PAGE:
right-shoulder-pain-causesDepending on which stage you are in, the treatment for Adhesive Capsulitis can vary. Here are three of the most common and effective treatments for regaining a full, pain-free range of motion.

    1. Take Anti-Inflammatory Medication

    Because of this condition’s correlation with join inflammation, coupled with its gradual progressiveness, inflammatory medication (such as Advil, Motrin IB, etc.) can help relieve pain. For more severe cases, a cortisone injection (a localized injection of an anti-inflammatory medication) is available; consult with your primary care physician or physical therapists about this option.

    2. If You’re in Pain: Modify Your Activity

    During the painful freezing stage, you should modify the way you move throughout your day to help reduce the amount of irritation and inflammation to the joint. If a certain movement, such as reaching to grab a dish or swinging a tennis racket, causes a significant increase in pain, avoid it.

    3. If You’re Just Stiff: Stretch It Out!

    Once you’ve progressed into the thawing stage and can lift your arm without pain, then it’s time to start aggressively stretching out that shoulder! Since the shoulder capsule is comprised of dense connective tissue, it requires a prolonged stretch (five to 10 minutes) to create a lasting change in tissue length. As long as you are just feeling tightness/stiffness, NOT pain, then keep stretching. Research has shown that improving external rotation can improve motion in all directions and help get you pain free.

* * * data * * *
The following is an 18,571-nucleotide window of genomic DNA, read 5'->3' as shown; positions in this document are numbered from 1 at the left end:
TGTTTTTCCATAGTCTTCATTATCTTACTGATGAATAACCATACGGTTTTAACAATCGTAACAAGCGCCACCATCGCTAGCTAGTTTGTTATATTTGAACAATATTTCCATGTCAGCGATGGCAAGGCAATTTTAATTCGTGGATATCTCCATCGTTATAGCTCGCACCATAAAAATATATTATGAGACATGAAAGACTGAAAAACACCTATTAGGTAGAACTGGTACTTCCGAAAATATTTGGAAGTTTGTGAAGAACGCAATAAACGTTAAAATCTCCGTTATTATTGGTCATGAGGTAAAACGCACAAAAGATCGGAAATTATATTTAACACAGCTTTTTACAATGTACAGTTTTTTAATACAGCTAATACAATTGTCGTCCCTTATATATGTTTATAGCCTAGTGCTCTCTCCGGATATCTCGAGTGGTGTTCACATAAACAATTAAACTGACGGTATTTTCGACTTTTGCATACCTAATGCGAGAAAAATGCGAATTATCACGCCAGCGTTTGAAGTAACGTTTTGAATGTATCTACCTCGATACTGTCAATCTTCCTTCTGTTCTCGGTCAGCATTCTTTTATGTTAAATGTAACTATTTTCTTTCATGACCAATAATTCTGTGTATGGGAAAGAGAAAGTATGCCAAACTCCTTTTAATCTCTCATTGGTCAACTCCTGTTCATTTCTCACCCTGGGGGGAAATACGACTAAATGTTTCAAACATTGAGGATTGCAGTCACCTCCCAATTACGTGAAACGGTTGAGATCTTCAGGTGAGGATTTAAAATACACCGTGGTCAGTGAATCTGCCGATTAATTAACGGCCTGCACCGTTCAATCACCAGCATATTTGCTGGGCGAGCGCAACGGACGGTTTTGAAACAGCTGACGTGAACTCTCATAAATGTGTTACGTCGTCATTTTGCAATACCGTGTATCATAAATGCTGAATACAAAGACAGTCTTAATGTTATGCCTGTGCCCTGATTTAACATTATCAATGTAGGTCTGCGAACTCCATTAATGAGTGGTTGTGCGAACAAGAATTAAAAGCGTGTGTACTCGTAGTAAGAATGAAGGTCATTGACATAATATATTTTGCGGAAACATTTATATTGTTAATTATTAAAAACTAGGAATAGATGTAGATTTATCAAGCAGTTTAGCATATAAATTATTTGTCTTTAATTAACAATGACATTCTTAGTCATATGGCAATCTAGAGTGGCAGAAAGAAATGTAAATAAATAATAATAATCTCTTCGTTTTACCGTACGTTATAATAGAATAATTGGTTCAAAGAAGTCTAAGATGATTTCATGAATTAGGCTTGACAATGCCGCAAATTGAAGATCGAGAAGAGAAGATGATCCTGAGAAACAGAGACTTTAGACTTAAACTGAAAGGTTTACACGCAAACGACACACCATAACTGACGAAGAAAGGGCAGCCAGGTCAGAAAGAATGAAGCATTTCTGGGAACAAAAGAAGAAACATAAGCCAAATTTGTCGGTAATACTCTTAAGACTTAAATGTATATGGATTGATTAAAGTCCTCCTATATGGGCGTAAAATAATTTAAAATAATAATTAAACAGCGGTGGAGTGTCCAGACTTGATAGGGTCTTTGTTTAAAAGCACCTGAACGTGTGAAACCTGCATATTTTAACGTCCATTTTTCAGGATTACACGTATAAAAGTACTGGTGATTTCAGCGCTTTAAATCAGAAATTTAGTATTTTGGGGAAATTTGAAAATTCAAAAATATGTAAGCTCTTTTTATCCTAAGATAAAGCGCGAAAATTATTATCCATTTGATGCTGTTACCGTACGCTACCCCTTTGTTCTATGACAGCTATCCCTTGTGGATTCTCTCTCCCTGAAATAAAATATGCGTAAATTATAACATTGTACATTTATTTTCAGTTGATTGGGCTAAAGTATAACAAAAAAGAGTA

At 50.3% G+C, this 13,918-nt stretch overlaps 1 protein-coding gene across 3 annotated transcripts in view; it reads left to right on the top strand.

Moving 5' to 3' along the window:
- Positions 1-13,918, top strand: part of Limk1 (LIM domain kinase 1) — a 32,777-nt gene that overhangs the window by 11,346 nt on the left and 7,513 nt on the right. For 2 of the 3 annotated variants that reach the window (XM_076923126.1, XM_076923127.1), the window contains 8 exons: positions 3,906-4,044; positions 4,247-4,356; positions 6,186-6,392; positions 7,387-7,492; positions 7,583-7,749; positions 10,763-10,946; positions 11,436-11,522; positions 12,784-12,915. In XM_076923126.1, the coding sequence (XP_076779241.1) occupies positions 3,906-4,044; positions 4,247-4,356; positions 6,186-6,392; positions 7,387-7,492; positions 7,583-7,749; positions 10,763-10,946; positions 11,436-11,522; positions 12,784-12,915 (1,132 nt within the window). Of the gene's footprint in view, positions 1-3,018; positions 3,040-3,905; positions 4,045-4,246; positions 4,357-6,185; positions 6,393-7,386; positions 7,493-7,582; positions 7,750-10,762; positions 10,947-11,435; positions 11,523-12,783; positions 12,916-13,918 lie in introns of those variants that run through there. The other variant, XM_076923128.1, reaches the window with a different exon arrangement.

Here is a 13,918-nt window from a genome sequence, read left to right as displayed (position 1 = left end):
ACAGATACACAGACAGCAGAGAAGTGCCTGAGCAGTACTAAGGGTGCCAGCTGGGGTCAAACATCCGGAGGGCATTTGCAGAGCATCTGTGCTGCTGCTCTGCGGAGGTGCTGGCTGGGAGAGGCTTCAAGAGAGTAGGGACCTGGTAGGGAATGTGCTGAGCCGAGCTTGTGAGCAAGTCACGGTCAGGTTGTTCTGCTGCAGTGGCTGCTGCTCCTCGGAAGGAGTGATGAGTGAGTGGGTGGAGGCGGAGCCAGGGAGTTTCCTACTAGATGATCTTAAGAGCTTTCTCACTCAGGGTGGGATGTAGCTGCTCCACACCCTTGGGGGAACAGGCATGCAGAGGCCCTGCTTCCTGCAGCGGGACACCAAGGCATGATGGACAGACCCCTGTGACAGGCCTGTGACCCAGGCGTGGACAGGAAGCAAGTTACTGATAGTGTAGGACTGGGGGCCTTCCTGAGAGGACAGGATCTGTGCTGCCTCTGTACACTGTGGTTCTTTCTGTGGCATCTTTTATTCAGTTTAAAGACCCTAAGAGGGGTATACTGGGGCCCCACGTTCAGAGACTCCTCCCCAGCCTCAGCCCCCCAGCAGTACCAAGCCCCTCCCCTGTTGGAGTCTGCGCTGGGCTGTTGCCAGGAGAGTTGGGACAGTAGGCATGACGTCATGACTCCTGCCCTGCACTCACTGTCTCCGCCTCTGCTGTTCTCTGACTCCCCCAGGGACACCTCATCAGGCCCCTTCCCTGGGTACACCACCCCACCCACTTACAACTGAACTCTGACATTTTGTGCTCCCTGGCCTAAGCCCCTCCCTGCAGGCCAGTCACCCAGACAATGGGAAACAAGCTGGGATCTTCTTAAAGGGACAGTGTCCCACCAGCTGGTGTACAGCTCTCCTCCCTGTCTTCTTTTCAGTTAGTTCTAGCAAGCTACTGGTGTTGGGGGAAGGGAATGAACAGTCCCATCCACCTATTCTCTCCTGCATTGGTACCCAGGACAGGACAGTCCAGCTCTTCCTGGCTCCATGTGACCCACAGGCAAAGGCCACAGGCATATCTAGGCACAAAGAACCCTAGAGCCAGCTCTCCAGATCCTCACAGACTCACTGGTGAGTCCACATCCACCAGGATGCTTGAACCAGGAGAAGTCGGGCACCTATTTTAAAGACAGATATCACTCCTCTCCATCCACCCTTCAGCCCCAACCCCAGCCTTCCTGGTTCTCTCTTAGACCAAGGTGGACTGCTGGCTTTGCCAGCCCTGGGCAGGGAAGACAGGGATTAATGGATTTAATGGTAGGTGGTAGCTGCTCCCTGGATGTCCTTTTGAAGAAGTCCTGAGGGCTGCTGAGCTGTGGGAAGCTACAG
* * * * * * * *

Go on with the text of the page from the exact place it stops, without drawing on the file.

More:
If you’re unsure, come visit us here at Rausch Physical Therapy; we can evaluate your particular and come up with a great home exercise program to get you back to pain-free movement.


    StaffHeadshot-Sean2Sean Swopes graduated from CSU Fullerton with a bachelor of science in kinesiology. He went on to receive his doctorate in physical therapy in 2015 from University of St. Augustine, and began his career here at Rausch Physical Therapy and Sports Performance. Sean is also a certified Strength and Conditioning Specialist. As a physical therapist, Sean’s goal is to help his patients understand their musculoskeletal impairments and work together to improve them.